BRITAIN could have no homes left on the market in just two months as the Covid crisis sends the market into a frenzy.
Experts have warned that Brits looking for a new home may have a “problem” finding one, as homes for sale are rapidly running out.
Homes for sale are rapidly running out across the UKCredit: Getty
The shortage, which was reported in The Sunday Times, is widespread across the country.
There are less than two months’ worth of homes left to buy across almost a fifth of the UK, according to property data analysts TwentyCi.
Some areas have even less homes than this, such as the Norwich suburbs of New Costessey and Bowthorpe, which have just 1.1 months of homes left to sell.
TwentyCi warned that the shortage is like “walking into the supermarket and finding the shelves are not fully stocked and, in some cases, practically empty”.
Experts warned that the Chancellor’s stamp duty holiday has created a surge in Brits looking for a new home.
But Covid has meant less homes are being put up for sale.
Because of the shortage, estate agents have reported that homes are being sold in a matter of days.
Stamp duty has been scrapped on properties up to £500,000 since July last year in an attempt to boost the housing market.
The move came as property prices fell for the first time in eight years and the housing market stalled as a result of the first lockdown.
What is stamp duty?
STAMP duty land tax (SDLT) is a lump sum payment anyone buying a property or piece of land over a certain price has to pay.
Up until July 8 2020, most house-buyers in England and Northern Ireland had to pay stamp duty on properties over £125,000.
This was temporarily increased to £500,000 until March 31, 2021 in the government’s mini-Budget in July 2020.
The Chancellor extended the help until September 2021 in his Spring Budget.
The holiday has now been reduced to £250,000 as of the beginning of July 2021.
The rate a buyer has to fork out varies depending on the price and type of property.
Rates are different depending on whether it is residential, a second home or buy-to-let, or whether you’re a first-time buyer.
The usual system in England for residential properties means:
- First-time buyers pay nothing on properties below £300,000 (and relief available on properties of up to £500,000)
- You pay nothing if the property costs below £125,000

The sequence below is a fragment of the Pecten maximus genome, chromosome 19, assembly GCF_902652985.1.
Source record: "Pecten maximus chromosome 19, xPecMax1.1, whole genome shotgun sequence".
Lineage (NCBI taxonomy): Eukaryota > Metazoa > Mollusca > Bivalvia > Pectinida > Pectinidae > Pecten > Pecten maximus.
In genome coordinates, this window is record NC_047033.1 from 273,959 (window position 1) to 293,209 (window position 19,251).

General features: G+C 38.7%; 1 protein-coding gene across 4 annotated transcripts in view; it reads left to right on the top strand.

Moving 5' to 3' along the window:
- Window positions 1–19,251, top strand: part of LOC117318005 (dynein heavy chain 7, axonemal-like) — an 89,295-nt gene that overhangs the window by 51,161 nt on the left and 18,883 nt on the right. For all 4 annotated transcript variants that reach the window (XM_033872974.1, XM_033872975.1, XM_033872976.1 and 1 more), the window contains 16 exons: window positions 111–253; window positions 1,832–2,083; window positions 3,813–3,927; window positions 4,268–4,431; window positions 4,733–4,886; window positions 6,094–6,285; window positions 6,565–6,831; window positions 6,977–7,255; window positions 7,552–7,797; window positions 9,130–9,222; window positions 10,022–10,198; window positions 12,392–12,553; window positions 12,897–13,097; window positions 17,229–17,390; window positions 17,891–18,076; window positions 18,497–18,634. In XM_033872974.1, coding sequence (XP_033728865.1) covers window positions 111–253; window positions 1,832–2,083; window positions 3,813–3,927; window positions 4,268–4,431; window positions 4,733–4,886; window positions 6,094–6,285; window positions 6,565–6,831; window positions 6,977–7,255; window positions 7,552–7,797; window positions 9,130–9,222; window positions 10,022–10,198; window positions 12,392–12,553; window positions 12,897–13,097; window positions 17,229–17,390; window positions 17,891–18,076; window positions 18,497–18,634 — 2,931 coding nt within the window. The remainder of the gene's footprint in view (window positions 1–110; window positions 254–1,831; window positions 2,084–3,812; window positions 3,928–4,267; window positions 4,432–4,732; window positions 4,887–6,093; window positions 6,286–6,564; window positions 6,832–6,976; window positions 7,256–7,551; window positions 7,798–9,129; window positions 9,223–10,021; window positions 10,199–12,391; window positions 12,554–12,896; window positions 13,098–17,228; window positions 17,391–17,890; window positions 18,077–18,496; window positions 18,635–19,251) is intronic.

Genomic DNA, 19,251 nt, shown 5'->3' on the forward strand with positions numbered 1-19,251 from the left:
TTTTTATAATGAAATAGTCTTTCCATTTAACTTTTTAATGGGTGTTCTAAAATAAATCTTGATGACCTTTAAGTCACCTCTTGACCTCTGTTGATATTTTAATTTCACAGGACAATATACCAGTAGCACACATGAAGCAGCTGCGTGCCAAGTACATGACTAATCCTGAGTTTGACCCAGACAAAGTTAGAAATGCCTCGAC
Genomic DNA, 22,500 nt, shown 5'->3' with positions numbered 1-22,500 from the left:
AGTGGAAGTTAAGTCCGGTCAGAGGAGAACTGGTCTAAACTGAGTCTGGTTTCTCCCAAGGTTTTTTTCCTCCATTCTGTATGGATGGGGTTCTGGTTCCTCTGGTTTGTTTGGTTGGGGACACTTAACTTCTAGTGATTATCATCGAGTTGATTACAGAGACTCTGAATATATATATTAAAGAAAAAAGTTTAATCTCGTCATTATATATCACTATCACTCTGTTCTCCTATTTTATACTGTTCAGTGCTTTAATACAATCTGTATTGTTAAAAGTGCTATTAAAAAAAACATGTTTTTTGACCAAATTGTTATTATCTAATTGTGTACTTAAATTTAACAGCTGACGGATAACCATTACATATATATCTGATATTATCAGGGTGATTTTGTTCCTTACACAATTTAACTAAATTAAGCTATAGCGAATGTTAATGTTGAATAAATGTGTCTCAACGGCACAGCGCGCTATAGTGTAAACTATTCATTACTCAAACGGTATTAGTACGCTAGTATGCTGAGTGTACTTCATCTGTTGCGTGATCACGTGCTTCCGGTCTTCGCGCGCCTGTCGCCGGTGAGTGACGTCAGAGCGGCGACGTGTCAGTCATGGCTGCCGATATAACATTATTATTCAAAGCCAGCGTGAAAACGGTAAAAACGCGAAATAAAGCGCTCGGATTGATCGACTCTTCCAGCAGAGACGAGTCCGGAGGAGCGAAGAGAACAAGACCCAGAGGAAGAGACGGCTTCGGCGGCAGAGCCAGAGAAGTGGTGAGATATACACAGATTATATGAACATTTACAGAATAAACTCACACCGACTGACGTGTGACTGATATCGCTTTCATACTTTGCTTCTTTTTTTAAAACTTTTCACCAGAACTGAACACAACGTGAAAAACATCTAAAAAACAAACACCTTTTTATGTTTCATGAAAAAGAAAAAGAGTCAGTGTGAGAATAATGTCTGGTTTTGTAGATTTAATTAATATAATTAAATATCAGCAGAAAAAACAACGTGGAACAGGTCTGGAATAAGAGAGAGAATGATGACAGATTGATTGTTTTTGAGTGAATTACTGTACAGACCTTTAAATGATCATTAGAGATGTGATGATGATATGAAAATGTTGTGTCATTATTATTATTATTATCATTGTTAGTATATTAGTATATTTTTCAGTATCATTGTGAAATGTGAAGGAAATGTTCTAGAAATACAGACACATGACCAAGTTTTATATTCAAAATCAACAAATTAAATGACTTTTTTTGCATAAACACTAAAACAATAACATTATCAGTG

- You pay 2% if it is worth between £125,001 and £250,000
- You pay 5% if between £250,001 and up to £925,000
- You pay 10% if it is between £925,001 and £1.5million
- You pay 12% on anything over £1.5million
For second homes or buy to let properties:
- 3% on purchases up to 125,000
- 5% on purchases between £125,001 and £250,000
- 8% on purchases above £250,001 and £925,000
- 13% on purchases above £925,001 and £1.5 million
- 15% on purchases above £1.5 million
It was due to come to an end at the end of last month, but Rishi Sunak announced it would be extended by three months until June 30, 2021.
From July, the tax-free threshold will drop for home buyers to £250,000 until September.
It’ll then return to its normal limit at £125,000 from October.
Mr Sunak faced calls to extend the deadline after many people were scrambling to complete their transactions before the deadline to avoid a hefty tax bill.
House prices have also been climbing over this year, according to property website Zoopla.
It said house prices have climbed by 0.3% in January – 12.4% above the same point last year – and the average UK house price now stands at £305,397.
However, Zoopla revealed that you can get a house from just over £59,000 in some parts of the UK.
Here’s how you can get on the property ladder with just a 5% deposit by using the new Help to Buy equity loan.
Alternatively, the government is launching a mortgage guarantee scheme for buyers with the same-sized deposits.
Check out our guide to buying your first home, including how much you can borrow and the help available.